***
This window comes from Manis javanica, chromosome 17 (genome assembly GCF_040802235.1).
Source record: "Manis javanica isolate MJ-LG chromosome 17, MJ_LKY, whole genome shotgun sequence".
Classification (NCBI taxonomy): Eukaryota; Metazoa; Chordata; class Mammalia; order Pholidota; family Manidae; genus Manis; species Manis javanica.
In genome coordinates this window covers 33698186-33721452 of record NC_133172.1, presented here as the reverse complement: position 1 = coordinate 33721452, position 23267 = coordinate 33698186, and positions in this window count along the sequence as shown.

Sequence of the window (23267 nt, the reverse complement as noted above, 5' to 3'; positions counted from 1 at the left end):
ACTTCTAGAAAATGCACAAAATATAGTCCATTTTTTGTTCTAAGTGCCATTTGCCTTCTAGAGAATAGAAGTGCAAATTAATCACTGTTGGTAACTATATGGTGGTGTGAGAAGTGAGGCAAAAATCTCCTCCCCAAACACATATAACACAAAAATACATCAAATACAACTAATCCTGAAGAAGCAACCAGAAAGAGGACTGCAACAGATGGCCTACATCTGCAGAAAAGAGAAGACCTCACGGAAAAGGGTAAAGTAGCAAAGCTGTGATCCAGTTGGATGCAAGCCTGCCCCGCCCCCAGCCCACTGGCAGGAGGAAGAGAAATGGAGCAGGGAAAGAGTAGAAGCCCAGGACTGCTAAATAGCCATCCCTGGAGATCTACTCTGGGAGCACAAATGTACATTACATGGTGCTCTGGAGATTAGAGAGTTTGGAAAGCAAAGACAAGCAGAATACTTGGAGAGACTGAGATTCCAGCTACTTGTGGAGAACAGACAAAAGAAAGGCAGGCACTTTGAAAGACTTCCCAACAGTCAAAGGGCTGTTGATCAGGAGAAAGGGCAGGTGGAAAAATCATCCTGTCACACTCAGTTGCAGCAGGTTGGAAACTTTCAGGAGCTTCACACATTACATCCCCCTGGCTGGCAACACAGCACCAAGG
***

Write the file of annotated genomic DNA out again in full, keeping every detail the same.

This window comes from Manis javanica, chromosome 17 (genome assembly GCF_040802235.1).
Source record: "Manis javanica isolate MJ-LG chromosome 17, MJ_LKY, whole genome shotgun sequence".
Classification (NCBI taxonomy): Eukaryota; Metazoa; Chordata; class Mammalia; order Pholidota; family Manidae; genus Manis; species Manis javanica.
In genome coordinates this window covers 33698186-33721452 of record NC_133172.1, presented here as the reverse complement: position 1 = coordinate 33721452, position 23267 = coordinate 33698186, and positions in this window count along the sequence as shown.

Sequence of the window (23267 nt, the reverse complement as noted above, 5' to 3'; positions counted from 1 at the left end):
ACTTCTAGAAAATGCACAAAATATAGTCCATTTTTTGTTCTAAGTGCCATTTGCCTTCTAGAGAATAGAAGTGCAAATTAATCACTGTTGGTAACTATATGGTGGTGTGAGAAGTGAGGCAAAAATCTCCTCCCCAAACACATATAACACAAAAATACATCAAATACAACTAATCCTGAAGAAGCAACCAGAAAGAGGACTGCAACAGATGGCCTACATCTGCAGAAAAGAGAAGACCTCACGGAAAAGGGTAAAGTAGCAAAGCTGTGATCCAGTTGGATGCAAGCCTGCCCCGCCCCCAGCCCACTGGCAGGAGGAAGAGAAATGGAGCAGGGAAAGAGTAGAAGCCCAGGACTGCTAAATAGCCATCCCTGGAGATCTACTCTGGGAGCACAAATGTACATTACATGGTGCTCTGGAGATTAGAGAGTTTGGAAAGCAAAGACAAGCAGAATACTTGGAGAGACTGAGATTCCAGCTACTTGTGGAGAACAGACAAAAGAAAGGCAGGCACTTTGAAAGACTTCCCAACAGTCAAAGGGCTGTTGATCAGGAGAAAGGGCAGGTGGAAAAATCATCCTGTCACACTCAGTTGCAGCAGGTTGGAAACTTTCAGGAGCTTCACACATTACATCCCCCTGGCTGGCAACACAGCACCAAGG